By Mark Gimein
November 11, 2015

In politics there is never a shortage of bad ideas. But this cycle may offer a surplus of ideas so convoluted and confused that they are not wrong ways of solving problems, but wrong ways of even describing them—ideas so downright weird that they’re a little like answering “What’s two plus two?” with “tomato.”

Below are eight of the strangest economic ideas on display at the Milwaukee Republican debate. Spoiler: No candidate gets away scot-free.

The Fed should stop controlling interest rates: “We need to think about whether we want to have a Federal Reserve that’s involved so much in setting interest rates,” was Rand Paul’s latest swing at the Fed. Truthfully, if you’re not sure what to think about this idea, bravo, you’ve already approached the issue more seriously than the folks on stage last night who immediately agreed. Here’s the reality: The Federal Reserve—like the European Central Bank and central banks in every other country—can’t get out of the business of setting rates. That is what central banks do in modern economy. Deciding how much they will charge to lend money is the main lever to control inflation and economic growth.

Stock buybacks are corporate cheating: Regulation, Ben Carson said, makes it easier for big corporations to buy back their shares. His suggestions seemed to be that buying back shares is a nefarious way to appear profitable. This would sound a whole lot less sinister if you replace “buy back shares” with “pay back investors some of their money,” which is what it is. These days stock buybacks are often the preferred way of paying investors because they offer tax advantages over dividends. Some of the companies you meet regularly in dark alleys offering to buy back their own stock: Apple, Microsoft, General Electric.

The Trans-Pacific Partnership is a Chinese conspiracy to take over the U.S.: “The TPP is a deal that was designed for China to come in, as they always do, through the back door and take advantage of everyone,” said Donald Trump. Sneaking in with the TPP to destroy the U.S. economy would indeed be a very, very sinister and unexpected way for China to proceed. There are plenty of legitimate complaints about the TPP, like the lack of public input and transparency, but it’s hard to pin such problems on China because China is not party to the partnership, which was shaped largely by the hope of containing China’s economic power.

Banks are bragging about being labeled Too Big to Fail: This one comes from Marco Rubio. The big financial institutions designated by the law as “systemically important” have not bragged about it. Witness those banks that were on the borderline, which fought to avoid the designation because it comes with a series of onerous rules and requirements, including routine “stress tests”—simulations of what would happens to the banks in the event of another financial crisis—and higher “capital requirements” (meaning they have to keep more of their cash in reserve). Big banks had to set aside billions to meet those.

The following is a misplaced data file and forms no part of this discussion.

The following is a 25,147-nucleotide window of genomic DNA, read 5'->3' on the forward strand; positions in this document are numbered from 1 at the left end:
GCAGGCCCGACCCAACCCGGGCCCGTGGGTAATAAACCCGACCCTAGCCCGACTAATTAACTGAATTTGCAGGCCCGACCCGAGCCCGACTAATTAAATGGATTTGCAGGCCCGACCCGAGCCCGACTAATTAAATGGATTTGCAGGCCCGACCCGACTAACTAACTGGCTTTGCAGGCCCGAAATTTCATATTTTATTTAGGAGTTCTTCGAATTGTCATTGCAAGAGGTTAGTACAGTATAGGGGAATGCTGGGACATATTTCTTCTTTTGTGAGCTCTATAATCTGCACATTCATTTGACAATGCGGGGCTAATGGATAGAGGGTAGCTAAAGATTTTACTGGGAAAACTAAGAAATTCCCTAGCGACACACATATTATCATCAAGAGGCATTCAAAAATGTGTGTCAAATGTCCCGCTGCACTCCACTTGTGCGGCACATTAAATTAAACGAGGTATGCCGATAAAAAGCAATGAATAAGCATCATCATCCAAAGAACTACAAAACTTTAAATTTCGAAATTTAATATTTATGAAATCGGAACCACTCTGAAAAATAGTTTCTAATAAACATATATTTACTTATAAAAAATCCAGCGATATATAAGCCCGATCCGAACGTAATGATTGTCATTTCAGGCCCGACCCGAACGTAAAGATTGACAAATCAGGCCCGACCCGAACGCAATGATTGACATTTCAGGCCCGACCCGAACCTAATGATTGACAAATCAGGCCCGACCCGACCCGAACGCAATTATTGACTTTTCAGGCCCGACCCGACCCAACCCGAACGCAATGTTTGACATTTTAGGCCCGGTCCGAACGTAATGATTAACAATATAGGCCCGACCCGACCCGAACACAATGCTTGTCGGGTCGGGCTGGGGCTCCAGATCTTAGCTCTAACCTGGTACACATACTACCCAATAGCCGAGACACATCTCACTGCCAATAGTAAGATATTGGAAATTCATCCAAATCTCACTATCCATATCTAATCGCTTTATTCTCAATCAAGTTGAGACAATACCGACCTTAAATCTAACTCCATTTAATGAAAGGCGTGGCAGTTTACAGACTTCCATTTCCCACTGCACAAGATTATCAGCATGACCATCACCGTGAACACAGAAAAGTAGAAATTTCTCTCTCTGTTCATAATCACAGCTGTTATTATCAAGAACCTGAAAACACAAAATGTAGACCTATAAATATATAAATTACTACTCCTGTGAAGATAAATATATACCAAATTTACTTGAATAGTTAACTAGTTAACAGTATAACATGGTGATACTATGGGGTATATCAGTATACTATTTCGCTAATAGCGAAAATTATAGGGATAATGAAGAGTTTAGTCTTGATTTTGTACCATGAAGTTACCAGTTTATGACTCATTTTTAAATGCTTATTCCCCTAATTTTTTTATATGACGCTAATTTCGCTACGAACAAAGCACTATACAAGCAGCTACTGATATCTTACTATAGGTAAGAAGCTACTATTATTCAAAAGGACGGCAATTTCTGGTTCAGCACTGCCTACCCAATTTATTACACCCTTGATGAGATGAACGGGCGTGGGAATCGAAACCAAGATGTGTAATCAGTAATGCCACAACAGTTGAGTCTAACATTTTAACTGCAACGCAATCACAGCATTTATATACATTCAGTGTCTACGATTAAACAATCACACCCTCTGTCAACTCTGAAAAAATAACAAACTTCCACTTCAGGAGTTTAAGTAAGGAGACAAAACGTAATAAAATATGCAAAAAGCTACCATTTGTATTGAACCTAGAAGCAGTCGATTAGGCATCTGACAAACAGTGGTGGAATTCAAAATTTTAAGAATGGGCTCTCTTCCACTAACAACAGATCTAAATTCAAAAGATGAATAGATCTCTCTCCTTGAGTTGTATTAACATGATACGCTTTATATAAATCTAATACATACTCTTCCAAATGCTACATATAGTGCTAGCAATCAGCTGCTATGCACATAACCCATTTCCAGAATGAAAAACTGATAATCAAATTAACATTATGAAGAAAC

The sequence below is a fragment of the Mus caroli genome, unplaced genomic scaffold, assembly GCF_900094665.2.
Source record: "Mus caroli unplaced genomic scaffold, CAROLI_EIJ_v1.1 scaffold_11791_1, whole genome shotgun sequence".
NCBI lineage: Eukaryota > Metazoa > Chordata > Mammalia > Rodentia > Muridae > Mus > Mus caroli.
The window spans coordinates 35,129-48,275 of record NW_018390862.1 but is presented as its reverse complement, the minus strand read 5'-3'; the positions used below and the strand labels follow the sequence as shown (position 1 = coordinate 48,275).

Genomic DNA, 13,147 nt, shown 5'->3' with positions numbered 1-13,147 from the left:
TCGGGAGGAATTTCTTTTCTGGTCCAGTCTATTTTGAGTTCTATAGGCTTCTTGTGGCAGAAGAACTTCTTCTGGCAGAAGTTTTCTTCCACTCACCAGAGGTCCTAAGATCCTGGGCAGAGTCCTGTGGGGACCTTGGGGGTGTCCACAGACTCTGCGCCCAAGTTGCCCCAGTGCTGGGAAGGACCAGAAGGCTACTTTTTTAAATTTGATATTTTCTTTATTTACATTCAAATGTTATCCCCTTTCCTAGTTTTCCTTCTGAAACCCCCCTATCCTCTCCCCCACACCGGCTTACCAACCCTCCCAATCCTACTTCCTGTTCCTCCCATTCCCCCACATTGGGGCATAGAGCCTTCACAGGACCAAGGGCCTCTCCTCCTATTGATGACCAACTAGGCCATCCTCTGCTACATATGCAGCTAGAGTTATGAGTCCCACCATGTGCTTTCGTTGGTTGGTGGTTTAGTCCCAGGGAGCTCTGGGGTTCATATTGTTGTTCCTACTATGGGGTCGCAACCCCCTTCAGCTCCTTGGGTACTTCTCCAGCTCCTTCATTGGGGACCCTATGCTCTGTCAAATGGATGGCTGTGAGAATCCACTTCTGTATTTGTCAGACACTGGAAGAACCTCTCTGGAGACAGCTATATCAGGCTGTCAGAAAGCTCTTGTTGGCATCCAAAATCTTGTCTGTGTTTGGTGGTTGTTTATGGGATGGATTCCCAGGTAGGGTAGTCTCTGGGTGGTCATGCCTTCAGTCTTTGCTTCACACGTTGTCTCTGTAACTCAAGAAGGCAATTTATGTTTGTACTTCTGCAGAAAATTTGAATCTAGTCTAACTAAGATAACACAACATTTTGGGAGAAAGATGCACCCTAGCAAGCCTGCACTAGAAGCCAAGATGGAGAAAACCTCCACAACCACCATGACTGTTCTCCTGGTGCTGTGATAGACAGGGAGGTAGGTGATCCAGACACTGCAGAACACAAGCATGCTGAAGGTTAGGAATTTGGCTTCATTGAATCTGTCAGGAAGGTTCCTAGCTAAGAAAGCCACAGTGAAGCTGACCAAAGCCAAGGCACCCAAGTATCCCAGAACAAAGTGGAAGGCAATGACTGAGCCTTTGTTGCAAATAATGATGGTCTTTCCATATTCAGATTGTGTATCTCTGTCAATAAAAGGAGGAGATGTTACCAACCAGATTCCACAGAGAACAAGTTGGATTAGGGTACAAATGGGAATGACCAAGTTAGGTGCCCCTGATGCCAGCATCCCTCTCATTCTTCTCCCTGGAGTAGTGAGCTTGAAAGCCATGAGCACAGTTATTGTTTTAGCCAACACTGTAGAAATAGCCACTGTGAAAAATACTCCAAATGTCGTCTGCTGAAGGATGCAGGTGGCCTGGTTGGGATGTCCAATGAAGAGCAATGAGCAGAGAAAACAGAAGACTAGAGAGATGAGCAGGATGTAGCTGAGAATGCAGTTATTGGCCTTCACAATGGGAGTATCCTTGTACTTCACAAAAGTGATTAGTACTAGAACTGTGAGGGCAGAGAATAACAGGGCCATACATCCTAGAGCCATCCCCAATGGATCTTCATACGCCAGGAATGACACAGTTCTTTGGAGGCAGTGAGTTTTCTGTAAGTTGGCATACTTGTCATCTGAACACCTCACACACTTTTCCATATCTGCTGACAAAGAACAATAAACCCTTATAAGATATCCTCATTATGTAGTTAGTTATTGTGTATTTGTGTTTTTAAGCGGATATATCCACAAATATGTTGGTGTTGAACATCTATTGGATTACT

Raising capital requirements would help small businesses: Capital requirements came up several times in the debate. Jeb Bush in particular pushed them as a way to increase small business lending. Two problems: First, Dodd Frank already raised capital requirements for big banks (see Too Big to Fail, above); second, higher capital requirements means less money is available to lend.

The Fed caused the 2008 crash by raising interest rates: This one came from Ted Cruz. The crash of 2008 had a lot of causes—shady mortgages, careless risk taking by banks, and maybe even years of easy Fed lending. But this wasn’t one of them. In fact the Fed was already lowering rates in 2008. It’s especially odd to blame the 2008 crash on tighter Fed policy because that’s what most of the Republican candidates, including Cruz, are advocating now.

We need to protect bank deposits in failing banks: In response to several candidates saying they’d let banks fail in the event of another financial crisis—instead of bailing them out—Ohio governor John Kasich made an impassioned defense of the need to bail out the people who have their “life savings” in failing banks. But we already have a program to do that: federal deposit insurance, which kicks even when we don’t bail out banks. It’s possible that Kasich meant to express concern for bank employees—Kasich himself was a managing director at Lehman Brothers when it went under in 2008—but it really didn’t sound like it.

The federal government needs “zero-based budgeting”: This is a bit of consulting-speak that Carly Fiorina kept coming back to. It basically means that you set budgets by asking “How much does this department need?” instead of “How much do we cut or raise the budget from last year?” In theory, that means makes dramatic changes somewhat more likely. In real life, there are a lot of interest groups (many of them in Congress) who want to put in a word about, say, cutting the Homeland Security budget from $38 billion to $19 billion.

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